I could just print it on scrap paper
November 19, 2019 6:25 PM   Subscribe

Have you used a service to print your own coloring book? Which, and why was it awesome?

I’m looking to print a few coloring books. This is for a gift but I understand printing one book is expensive for what you get, and there are other people, but not many, who might want this, so I’ll print 10 and then want the option to print like 100 if the people in this niche hobby (That the pages are about) are into it.

I’m flexible on size and pages. I can imagine this as 5-25 pages, but 10 sounds best. I’d love to have it printed on the beige, rough, paper of my childhood coloring books, saddle stitch bound, with a glossy cover.

I’ve found places that can do my initial run of 10 for $40, and that works for me, but that’s regular paper so if you’ve done this and had good results, especially if you’ve found the right paper for a coloring book, lemme know how you did it.
posted by OrangeVelour to Media & Arts (6 answers total) 4 users marked this as a favorite
I think it's unlikely that you'll find anyone who can print small quantities on that type of paper. That paper is basically heavy newsprint, and was printed on a web press (the paper comes on a big roll) rather than a sheetfed press. Any of the small run printers are printing using sheetfed digital presses. So your closest option may be finding a printer who offers printing on matte paper. You cold somewhat mimic the look by making the background a color similar to that old paper, or you could scan in some sheets of similar paper, which would show some of the texture.

And don't forget, if it's going to be saddle stitched, the page count needs to be a multiple of four.
posted by jonathanhughes at 6:50 PM on November 19, 2019 [1 favorite]

Whatever you decide to do, consider getting some blank paper-samples if possible. Most on-demand printers will send you paper samples, but they'll have printing on them. Try to get some blanks so you can try different colouring media on them and see how they work. It would suck to print a colouring book and they don't work well with pencil crayons or markers, which are the main things people will use.

For printers, check out blurb. Their "trade books" economy option might be what you need and comes in at around the price you want, though I think it's a minimum of 24 pages.
posted by If only I had a penguin... at 6:57 PM on November 19, 2019 [1 favorite]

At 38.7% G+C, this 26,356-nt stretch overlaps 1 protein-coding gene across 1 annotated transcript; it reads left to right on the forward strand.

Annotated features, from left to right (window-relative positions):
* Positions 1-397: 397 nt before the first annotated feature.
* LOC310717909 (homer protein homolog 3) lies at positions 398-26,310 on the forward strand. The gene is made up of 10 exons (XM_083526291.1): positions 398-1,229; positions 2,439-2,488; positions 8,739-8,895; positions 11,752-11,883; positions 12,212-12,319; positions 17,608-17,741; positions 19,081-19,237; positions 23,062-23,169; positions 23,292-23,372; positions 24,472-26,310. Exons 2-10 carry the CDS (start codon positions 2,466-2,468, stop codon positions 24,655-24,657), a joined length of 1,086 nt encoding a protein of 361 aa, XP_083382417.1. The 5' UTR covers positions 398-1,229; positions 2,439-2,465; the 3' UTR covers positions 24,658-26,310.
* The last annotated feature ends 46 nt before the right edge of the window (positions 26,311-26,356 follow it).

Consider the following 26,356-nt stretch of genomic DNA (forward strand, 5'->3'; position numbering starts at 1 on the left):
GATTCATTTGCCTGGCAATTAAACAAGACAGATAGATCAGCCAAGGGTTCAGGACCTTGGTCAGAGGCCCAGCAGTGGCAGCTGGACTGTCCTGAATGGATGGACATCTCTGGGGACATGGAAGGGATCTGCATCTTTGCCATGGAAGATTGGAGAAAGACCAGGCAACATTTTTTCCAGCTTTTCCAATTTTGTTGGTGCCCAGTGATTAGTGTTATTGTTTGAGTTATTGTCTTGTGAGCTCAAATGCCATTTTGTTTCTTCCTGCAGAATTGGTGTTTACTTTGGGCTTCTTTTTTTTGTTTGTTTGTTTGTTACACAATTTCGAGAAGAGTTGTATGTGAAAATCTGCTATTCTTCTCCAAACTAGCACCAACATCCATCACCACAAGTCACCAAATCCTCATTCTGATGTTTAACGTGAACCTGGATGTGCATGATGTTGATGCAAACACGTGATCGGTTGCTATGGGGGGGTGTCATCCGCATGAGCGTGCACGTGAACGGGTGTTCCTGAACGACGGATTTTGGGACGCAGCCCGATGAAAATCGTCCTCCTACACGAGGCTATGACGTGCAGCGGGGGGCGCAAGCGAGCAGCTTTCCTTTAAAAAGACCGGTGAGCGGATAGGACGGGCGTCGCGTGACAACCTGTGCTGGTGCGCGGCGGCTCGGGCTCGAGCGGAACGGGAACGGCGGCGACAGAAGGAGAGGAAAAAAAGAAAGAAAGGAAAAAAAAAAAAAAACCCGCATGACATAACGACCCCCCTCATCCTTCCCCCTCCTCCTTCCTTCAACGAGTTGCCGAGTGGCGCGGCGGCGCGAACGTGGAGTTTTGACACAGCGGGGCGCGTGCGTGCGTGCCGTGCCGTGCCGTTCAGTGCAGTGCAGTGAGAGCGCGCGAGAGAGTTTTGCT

Saddle-stitched books go in multiples of 4 pages (sides) and is cheaper (often) than perfect binding. It has two staples in the centre of the book. Do check the paper available, I've been very disappointed in the media that works with commercial colouring books and ordinary photocopy paper.
posted by b33j at 7:52 PM on November 19, 2019

If you're making ten of these, it's not that bad making them yourself. You can get a heavy-duty stapler and a guillotine paper cutter and have the pages laid out double-printed on A1 or A2 heavy newsprint-type paper, then cut it up and fold it to the small B5-size booklets you want, with the covers wrapped around and either glued on or stitched on. These are essentially zines.
posted by dorothyisunderwood at 9:53 PM on November 19, 2019

Following up on dorothyisunderwood's comment, you can buy rough newsprint pads at an art supply store, cut the paper down to size to run through your printer. I don't have a long-arm stapler so what I do is open the stapler hinge, line up the sheets including the cover face down with a piece of foam core underneath and staple through the lot. Since the staple prongs stay straight, I bend them over with a metal nail file and even use a hammer to pound them flat. The hardest part is lining up the sheets evenly (binder clips help) so you might need to trim them afterwards if the pages are uneven with an x-acto knife.

Or, you know what, since the paper is the sticking point here...I've brought my (trimmed to size) paper to a place like Kinko's and had them (spiral) bind it (for a notebook) so having your artwork photocopied and saddle-stitched would be a cinch for them. They might even be willing to trim down your sheets of newsprint to the correct size with their chopper first.
posted by TWinbrook8 at 3:57 AM on November 20, 2019

If you do it yourself, manila drawing paper will be closest to the coloring books of your childhood, not newsprint. It'll go through a printer better too.

I remember it being A Thing few years ago, a bunch of indie bookstores got in-store print-on-demand machines that used somewhat more substantial paper, along the lines of what you would find in a nice adult coloring book. I don't know if those machines were capable of doing images though.
posted by yeahlikethat at 2:20 PM on November 20, 2019

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